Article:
CHICAGO — Joshua Kent stands barefoot, his palm outstretched and relaxed, in it a mid-size rose quartz crystal nuzzled against a loose pod of soil. The rose quartz was a gift from a patron of Roman Susan gallery, in an attempt to encourage the growth of the small seed in Kent’s hand. Largely informed by a walking trip from Chicago to North Carolina that he took in 2012 without money or possessions, Kent’s newest project, “On the impossibility of a singular hand,” involves less physical strain but just as few supplies. With a flamboyant collectedness Kent is attempting to grow a seed within the palm of his hand while living in the gallery for a week. Although the plant seed is misted regularly with water, Kent, beyond wearing a simple blue button-down and slightly tattered khaki shorts, is surviving only off of what visitors bring him.
The majority of Kent’s seven-day project, then, is based on the audience — and the audience is key, as he sustains his own ability to care for the plant by others’ contributions. Outside of Kent’s artistic practice he drives a truck for a perishable food recovery program in Chicago, rescuing and redistributing food and flowers from markets to local shelters. During the opening of the show at Roman Susan, he set up a brightly colored and abundant offering titled “The Flowers of the Field Are Free,” a collection of flowers, nuts, chocolates, and berries that were saved through the program. The display is intended mainly for those who visit — for them to take from and add to the stock — although the replenished supply will also be consumed by Kent.
“One of the goals of the project is that people come in and they start asking questions about how I am eating and sleeping,” he explained. “I am subsisting off of whatever I experience in the space.” Kent wants his experience to be molded and manipulated by those who pass through, to have details of his survival come up naturally instead of directly asking patrons for assistance. As a result of conversations with visitors thus far, Kent has received a Dunkin’ Donuts breakfast from an intoxicated stranger, homemade crepes and Turkish coffee from neighbors of the gallery who had never entered the space before the show, and several offers to stay overnight with him as he sleeps (these are for companionship — Kent has devised a sling to hold his hand upright while he dozes).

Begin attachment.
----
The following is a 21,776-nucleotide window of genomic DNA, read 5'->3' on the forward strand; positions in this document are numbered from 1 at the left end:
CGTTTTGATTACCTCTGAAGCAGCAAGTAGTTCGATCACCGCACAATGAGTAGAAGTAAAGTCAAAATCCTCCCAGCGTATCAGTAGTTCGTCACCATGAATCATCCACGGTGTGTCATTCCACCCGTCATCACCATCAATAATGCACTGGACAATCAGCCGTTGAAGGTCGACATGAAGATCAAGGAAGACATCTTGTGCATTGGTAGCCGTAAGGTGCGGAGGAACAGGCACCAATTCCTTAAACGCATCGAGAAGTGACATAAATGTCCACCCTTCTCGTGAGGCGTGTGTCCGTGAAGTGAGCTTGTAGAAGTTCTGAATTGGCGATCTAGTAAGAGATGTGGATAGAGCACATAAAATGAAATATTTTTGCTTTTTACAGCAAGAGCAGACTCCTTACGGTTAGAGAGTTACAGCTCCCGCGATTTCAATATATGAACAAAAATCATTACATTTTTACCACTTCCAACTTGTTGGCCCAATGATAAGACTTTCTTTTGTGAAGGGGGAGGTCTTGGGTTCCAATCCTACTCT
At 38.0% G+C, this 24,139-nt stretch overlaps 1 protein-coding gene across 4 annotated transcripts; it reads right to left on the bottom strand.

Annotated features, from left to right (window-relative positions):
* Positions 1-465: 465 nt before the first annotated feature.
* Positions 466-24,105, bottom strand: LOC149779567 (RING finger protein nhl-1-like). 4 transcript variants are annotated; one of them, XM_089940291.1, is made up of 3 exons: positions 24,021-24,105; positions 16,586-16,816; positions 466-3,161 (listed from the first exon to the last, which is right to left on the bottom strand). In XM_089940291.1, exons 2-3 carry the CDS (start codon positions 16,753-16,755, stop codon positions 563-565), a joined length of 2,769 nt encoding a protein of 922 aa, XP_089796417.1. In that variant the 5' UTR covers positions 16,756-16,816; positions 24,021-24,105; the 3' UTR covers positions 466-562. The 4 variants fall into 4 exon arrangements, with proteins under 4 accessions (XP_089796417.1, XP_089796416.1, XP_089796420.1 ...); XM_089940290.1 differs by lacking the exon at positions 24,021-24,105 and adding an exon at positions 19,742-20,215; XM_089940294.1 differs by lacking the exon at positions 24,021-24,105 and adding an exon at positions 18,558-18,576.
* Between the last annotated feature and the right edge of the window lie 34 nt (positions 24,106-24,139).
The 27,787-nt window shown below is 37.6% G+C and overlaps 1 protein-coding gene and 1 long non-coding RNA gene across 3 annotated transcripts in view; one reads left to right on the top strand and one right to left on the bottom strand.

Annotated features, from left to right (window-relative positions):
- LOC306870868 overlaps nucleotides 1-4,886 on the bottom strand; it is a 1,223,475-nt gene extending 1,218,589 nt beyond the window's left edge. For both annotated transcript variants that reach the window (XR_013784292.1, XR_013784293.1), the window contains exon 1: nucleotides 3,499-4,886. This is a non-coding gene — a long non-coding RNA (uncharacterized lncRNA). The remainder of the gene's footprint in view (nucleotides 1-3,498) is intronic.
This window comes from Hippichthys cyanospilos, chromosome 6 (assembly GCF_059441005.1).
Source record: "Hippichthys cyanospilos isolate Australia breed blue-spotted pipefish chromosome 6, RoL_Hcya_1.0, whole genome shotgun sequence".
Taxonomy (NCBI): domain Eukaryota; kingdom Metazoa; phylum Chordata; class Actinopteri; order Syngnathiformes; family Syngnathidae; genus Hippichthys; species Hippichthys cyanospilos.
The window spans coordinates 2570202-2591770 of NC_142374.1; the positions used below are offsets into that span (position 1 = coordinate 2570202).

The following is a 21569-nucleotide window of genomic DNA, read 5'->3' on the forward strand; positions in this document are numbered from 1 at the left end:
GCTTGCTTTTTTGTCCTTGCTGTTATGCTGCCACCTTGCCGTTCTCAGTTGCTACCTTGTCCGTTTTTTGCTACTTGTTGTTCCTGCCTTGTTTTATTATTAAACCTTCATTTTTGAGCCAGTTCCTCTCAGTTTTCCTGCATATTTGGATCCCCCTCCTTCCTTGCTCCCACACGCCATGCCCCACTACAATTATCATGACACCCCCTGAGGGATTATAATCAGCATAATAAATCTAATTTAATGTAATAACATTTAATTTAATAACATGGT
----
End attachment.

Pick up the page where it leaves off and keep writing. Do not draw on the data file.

I visited Kent several times over the last few days. My preconceptions of the performance had been grand, imagining a strict monastic individual silently holding a pile of dirt, a spectacle removed from the audience, almost like a zoological display. The reality is far different: Kent is an accessible force within the gallery, his hold on the whole endeavor loose. The pod fits naturally in his grasp, his hand acting as a kind of planter for the naked soil. I discovered that the rich brown dirt was planted with a variety of microgreens, and by my third visit was surprised to see more than one bright green bud emerging out of Kent’s palm. He willing passes off the pod to those who ask, allowing others to co-parent the plant and put their own energy into its growth. “I realized that the show could still be very easily be about my own ego, even though all of the language I was using was very communal,” said Kent, explaining that choice. He hopes to keep the show about the communal nature of growth rather than focusing on his singular influence on the seed’s life; his hand alone is not enough.
In that sense, although Kent’s immediate goal is the growth of the seed, he’s also extended the idea of growing to other performances and events throughout the week, inviting several other artists, performers, and lecturers whose practices address community growth to share the gallery space. These include a family-centered artistic exchange, a performance based on biodynamic water, guided yoga sessions, and a community potluck to round out the week (Kent wants to use the seed in the potluck, but hasn’t yet figured out how). A few of Kent’s art objects, a disjointed group of floral collages, brightly painted cardboard sculptures, and a bedazzled ski mask, decorate the walls of the gallery as well, and physical remnants from each day’s events join Kent’s work and stay on view for the rest of the show.
The seed sprouted on the third day, but its birth was downplayed by the artist, who chose instead to focus on the process of the its development. “The seed is important — I think it’s symbolic,” said Kent. “It is visual, but I think it is also very much the beginning to something.” The seed is a spectacle, but it’s also become an impetus for conversation and community; its successful growth is backed by more than just one hand.
Joshua Kent: On the impossibility of a singular hand continues at Roman Susan (1224 W. Loyola Ave, Chicago) through June 21. Kent is living at the gallery through June 8.
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